One of the most important traits of a leader to have is to live their lives honestly, respectfully and ethically. If you are leading people, you must always lead by example. This cannot be done if you do not hold true to core values and behave in manners that would be inappropriate – whether in your business or your personal life.

If you truly lead others, make sure you guide them and teach them to grow in their positions.  A true leader does not just “manage” people or “supervise” people. Rather, he is a mentor for others to look up to – and to learn from.

True leaders are not selfish. Part of their job is to empower others to do their jobs to the best of their abilities to lead and to hold others accountable.  Being a leader is a large pair of shoes to fill. But for this rare and elite group, holding the title of leader is to be considered a true honor. Unfortunately, in society today, too many people who are in leadership positions have shown us what happens when you let the power at hand make your ego too large. When someone in this position thinks that they are “entitled” or better than those around them, they are no longer upholding the title of being a great leader.

It can take a lifetime to establish a great rapport and reputation, and a matter of seconds to lose everyone’s confidence and respect. Being a leader is not for everyone. However, if you are one of the few who feel able to answer to this calling, go after it with all you’ve got.


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Collaboration vs. Teamwork…What’s the difference?

Leaders want to get people to collaborate and think as one company. But managers in different functions or different business units seem surprisingly reluctant to work together. Why does collaboration fail? There are lots of reasons. Collaboration can be time-consuming. It creates risks for the participants. Competing objectives can be hard to resolve. But in my mind the biggest problem is that people confuse collaboration with teamwork.

To understand the difference, think about what a team is. Teams are created when managers need to work closely together to achieve a joint outcome. Their actions are interdependent, but they are fully committed to a single result. They need to reach joint decisions about many aspects of their work, and they will be cautious about taking unilateral action without checking with each other to make sure there are no negative side effects.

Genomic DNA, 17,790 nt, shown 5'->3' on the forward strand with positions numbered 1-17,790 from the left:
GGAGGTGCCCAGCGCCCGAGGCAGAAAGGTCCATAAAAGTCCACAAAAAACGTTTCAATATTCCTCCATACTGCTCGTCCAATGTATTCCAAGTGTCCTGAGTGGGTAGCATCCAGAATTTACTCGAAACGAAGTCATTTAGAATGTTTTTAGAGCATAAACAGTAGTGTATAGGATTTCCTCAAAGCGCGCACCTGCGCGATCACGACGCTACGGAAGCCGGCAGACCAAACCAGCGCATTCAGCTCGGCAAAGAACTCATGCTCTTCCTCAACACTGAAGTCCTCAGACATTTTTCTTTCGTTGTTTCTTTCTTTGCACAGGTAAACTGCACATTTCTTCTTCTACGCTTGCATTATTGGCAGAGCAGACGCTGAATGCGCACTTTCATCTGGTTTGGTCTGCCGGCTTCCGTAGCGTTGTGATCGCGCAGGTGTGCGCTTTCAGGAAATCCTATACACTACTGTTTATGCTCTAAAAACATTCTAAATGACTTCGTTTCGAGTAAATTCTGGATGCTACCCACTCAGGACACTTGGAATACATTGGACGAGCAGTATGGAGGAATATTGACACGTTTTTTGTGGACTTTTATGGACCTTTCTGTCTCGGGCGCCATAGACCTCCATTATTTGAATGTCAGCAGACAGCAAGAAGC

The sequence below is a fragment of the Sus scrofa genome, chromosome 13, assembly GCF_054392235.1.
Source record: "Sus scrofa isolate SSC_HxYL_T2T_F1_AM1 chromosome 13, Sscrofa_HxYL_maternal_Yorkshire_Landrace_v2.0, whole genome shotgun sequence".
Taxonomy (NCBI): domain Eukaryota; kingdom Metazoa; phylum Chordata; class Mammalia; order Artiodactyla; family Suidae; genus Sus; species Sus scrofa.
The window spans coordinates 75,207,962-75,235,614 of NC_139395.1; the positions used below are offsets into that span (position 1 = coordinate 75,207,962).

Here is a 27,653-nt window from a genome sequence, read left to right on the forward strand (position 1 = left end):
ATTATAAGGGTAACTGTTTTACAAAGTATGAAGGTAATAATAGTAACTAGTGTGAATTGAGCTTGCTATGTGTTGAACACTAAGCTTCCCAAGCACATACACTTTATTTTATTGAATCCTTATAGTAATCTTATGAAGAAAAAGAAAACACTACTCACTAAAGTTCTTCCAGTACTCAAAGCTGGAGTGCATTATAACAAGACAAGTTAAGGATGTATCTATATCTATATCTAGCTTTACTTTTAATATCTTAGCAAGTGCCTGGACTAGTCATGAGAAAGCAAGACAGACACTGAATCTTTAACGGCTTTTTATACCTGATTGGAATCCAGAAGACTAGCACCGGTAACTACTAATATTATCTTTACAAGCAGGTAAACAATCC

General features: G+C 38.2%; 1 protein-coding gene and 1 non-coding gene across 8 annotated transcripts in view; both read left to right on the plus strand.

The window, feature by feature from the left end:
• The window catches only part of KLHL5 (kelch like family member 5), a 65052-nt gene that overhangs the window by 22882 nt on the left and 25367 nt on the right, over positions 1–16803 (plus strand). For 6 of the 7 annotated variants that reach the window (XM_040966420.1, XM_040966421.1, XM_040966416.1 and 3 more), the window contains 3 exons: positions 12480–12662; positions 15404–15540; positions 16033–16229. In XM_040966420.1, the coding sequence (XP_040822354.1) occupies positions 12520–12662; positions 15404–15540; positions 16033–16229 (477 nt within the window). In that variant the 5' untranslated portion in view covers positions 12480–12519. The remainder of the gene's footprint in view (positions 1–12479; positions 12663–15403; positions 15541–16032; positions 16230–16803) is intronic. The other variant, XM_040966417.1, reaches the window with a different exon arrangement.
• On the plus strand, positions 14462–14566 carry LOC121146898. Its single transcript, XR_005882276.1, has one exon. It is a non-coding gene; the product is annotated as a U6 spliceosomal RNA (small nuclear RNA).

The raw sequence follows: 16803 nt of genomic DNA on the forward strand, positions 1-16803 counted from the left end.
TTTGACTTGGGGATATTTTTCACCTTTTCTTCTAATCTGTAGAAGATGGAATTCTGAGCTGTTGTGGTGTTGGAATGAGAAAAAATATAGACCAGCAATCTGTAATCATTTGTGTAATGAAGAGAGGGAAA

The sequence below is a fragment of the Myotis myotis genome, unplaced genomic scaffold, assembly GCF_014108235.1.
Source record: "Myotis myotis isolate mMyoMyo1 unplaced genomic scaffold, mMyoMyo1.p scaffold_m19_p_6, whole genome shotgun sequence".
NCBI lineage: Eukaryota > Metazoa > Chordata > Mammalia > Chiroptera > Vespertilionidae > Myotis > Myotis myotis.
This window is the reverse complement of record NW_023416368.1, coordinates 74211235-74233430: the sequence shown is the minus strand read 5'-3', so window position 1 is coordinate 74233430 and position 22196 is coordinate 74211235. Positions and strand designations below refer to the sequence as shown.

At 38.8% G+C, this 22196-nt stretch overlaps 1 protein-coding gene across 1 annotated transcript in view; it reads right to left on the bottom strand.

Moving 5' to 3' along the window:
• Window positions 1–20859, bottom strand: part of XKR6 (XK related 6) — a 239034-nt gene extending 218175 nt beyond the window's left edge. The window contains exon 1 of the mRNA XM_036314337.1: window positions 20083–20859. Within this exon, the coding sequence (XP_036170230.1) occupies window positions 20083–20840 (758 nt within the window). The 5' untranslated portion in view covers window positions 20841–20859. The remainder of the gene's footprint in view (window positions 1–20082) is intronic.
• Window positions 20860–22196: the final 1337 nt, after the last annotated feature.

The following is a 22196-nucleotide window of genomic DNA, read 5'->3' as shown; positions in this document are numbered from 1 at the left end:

As long as the team has someone with the authority to resolve disputes, ensure coordinated action and remove disruptive or incompetent members, teams work well. Team members may dislike each other. They may disagree about important issues. They may argue disruptively. But with a good leader they can still perform.

Collaborators face a different challenge. They will have some shared goals, but they often also have competing goals. Also, the shared goal is usually only a small part of their responsibilities. Unlike a team, collaborators cannot rely on a leader to resolve differences. Unlike a customer-supplier relationship, collaborators cannot walk away from each other, when they disagree.

So a collaborative relationship is necessary when  you cannot use a team or a customer-supplier relationship. It is a form of customer-supplier relationship in which the participants have all the difficulties of contracting with each other without the power to walk away if the other party is being unreasonable or insensitive.

So be careful about relying too much on collaborative relationships except when a company objective is important enough to warrant some collaborative action but not so important as to warrant a dedicated team. For example, you might want to rely on collaboration if you need to get geographic business units to work with a central product development team or where business units share a sales force or a brand.

In these circumstances, success depends on whether:

  • The participants have committed to work together — collaboration requires emotional engagement;
  • The participants have high respect for each other’s competence on the topic of the collaboration or a natural first-among-equals exists amongst the participants, because of technical knowledge or experience;
  • The participants have the skills and permission to creatively bargain with each other over costs and benefits.

Before setting up a collaborative relationship, assess whether it is really necessary and whether the conditions for success can be created. And don’t think of it as a permanent solution. You should be looking to transition to an easier form of interaction, such as a team or a customer-supplier relationship. In these forms there are clear mechanisms for resolving disagreements.